Many studies have provided evidence for the fact that, apart from the canonical action on neurons, BoNTs may interact also with glial cells, both in the central (CNS) and peripheral (PNS) nervous system. Historically, the first evidence for an interaction between BoNTs and glial cells, came from a series of in vitro studies in cultured astrocytes. Jeftinija et al. [12] demonstrated that the pre-treatment of cultured astrocytes with BoNT/A or BoNT/C decreased both the baseline and the bradykinin-evoked release of glutamate. Verderio et al. [13] demonstrated that BoNT/B and BoNT/F are internalized to culture astrocytes, whereas Araque et al. [14] demonstrated that a microinjection of cultured astrocytes with light chain BoNT/B strongly reduced SNARE protein-dependent glutamate releases. Moreover, it was demonstrated that BoNT/A also reduced the extracellular high K+-induced increase in glutamate that was released from the astrocytes [15]. Other in vitro studies showed that BoNT/A blocked the uridine triphosphate-stimulated ATP release from both cultured astrocytes that were isolated from rat cortexes [16] and Schwann cells (SCs) that were cultured from the sciatic nerve [17]. An additional effect of BoNT/A on cultured SCs was found by Marinelli et al. [18]; in ex vivo experiments, Marinelli et al. [18] found that, after a peripheral injection of BoNT/A in mice that were subjected to a ligature of the sciatic nerve, cleaved SNAP-25 co-localized with astrocytes. This finding has been considered as strong evidence for the possible transcytosis of BoNT/A from neuronal cells to astrocytes. Blocking the release of astrocytic glutamate from BoNT/A may contribute to the reduction of pain.

2. Interactions between BoNTs, Microglia, and Astrocytes

The main evidence for the interactions between BoNTs, astrocytes, and microglia comes from studies on pathological pain in animal models. Pathological pain is characterized by an amplified response to normally harmless stimuli and an amplified response to acute pain. With conditions that cause pathological pain, which results from a dysfunction in the neuronal activity of sensory neurons, the activation of spinal glial cells, microglia, and astrocytes, contributes to the development and maintenance of chronic pain [19][20][21][22]. Glial cells are activated by the neuronal release of neuromediators, including substance P, glutamate, and fractalkine. The activated glia may release other mediators that, via a feedback action on glia and neurons, produce an amplification of the pain signals. Critical mediators that sustain the amplification of pain have been demonstrated to be pro-inflammatory cytokines [23][24]. In a previous review, Rojewska et al. [25] provided a detailed analysis of the evidence that shows a modulatory interaction between BoNT/A and microglia, astrocytes, and neurons under neuropathic pain conditions; they had a particular interest in clarifying how BoNT/A may affect spinal neuron–glial interactions. Starting with the review of Rojewska et al. [25], which gives a comprehensive review on these topics before 2018, the current chapter aims to provide an update on the effects of BoNTs on microglia and/or astrocytes by using the findings of newer studies.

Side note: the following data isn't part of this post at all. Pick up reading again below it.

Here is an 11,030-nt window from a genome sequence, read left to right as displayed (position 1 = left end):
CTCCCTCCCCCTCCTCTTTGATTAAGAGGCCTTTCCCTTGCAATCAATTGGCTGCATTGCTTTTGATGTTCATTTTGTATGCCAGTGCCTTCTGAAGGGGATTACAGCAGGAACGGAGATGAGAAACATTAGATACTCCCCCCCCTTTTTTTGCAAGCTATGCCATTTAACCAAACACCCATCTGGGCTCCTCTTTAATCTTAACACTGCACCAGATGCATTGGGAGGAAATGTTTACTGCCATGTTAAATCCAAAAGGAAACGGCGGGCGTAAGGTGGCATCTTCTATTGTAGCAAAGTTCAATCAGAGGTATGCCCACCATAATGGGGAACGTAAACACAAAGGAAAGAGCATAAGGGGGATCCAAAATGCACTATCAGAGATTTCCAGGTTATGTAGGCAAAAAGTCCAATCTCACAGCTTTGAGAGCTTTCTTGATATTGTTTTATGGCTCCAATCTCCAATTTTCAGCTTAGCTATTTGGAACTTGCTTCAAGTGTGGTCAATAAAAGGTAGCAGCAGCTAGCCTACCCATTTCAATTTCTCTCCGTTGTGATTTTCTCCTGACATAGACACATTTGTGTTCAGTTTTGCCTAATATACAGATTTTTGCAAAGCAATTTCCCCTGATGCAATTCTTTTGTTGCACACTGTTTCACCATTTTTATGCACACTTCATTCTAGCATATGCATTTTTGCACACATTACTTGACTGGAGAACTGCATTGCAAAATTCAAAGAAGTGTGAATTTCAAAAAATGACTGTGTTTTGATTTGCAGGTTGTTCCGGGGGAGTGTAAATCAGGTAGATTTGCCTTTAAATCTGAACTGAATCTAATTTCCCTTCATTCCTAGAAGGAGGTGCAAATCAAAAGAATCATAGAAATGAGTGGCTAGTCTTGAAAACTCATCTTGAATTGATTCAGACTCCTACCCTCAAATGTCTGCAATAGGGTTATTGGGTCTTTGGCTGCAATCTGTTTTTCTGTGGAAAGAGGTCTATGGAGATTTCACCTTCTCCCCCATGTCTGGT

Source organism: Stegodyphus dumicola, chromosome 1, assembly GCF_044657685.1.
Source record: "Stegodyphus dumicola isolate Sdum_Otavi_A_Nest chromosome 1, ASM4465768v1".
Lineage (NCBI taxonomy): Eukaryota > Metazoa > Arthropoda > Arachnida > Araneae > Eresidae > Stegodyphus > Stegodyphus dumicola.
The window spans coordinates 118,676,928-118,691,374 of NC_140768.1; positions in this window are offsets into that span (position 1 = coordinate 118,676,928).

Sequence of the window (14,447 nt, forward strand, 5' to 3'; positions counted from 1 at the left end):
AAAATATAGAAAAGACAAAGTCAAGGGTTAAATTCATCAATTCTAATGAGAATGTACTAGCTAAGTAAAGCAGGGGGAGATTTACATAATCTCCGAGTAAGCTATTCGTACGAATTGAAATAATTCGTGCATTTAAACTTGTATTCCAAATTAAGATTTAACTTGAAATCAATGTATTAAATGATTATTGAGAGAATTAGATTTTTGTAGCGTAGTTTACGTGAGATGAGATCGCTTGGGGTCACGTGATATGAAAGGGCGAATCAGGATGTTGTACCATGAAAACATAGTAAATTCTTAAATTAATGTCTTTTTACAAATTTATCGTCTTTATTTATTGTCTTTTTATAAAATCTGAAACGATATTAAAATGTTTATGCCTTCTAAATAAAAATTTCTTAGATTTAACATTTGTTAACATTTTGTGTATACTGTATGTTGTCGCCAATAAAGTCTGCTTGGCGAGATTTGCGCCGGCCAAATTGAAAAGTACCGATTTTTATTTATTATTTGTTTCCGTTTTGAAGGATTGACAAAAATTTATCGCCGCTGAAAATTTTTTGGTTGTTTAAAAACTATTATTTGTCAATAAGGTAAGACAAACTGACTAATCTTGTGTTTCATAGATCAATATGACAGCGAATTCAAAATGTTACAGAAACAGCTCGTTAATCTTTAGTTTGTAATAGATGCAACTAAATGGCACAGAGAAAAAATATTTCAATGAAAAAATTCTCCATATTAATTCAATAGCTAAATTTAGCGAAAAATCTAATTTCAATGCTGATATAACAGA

Before analyzing the interaction between BoNTs and microglia in detail, some preliminary fixed points must be addressed. It is well recognized that, under pathophysiological conditions, microglia can act in two different forms: a classic pro-inflammatory phenotype and an alternative anti-inflammatory phenotype [26][27]. As a pro-inflammatory phenotype, microglia release TNF-α, IL-1β, IL-12, IL-23, and pro-inflammatory cytokines, which exacerbate inflammation and tissue injury. In contrast, as an anti-inflammatory phenotype, they release TGF-β, IL-4, IL-10, Il-13, VEGF, BDNF, PDGF, anti-inflammatory cytokines, and growth factors, which suppress inflammation and promote tissue recovery, respectively [20]. Differentiation of microglia towards the pro-inflammatory phenotype often occurs during neuropathic pain, and a transition from a pro-inflammatory to an anti-inflammatory phenotype may represent an innovative therapeutic strategy for relieving neuropathic pain [20][25].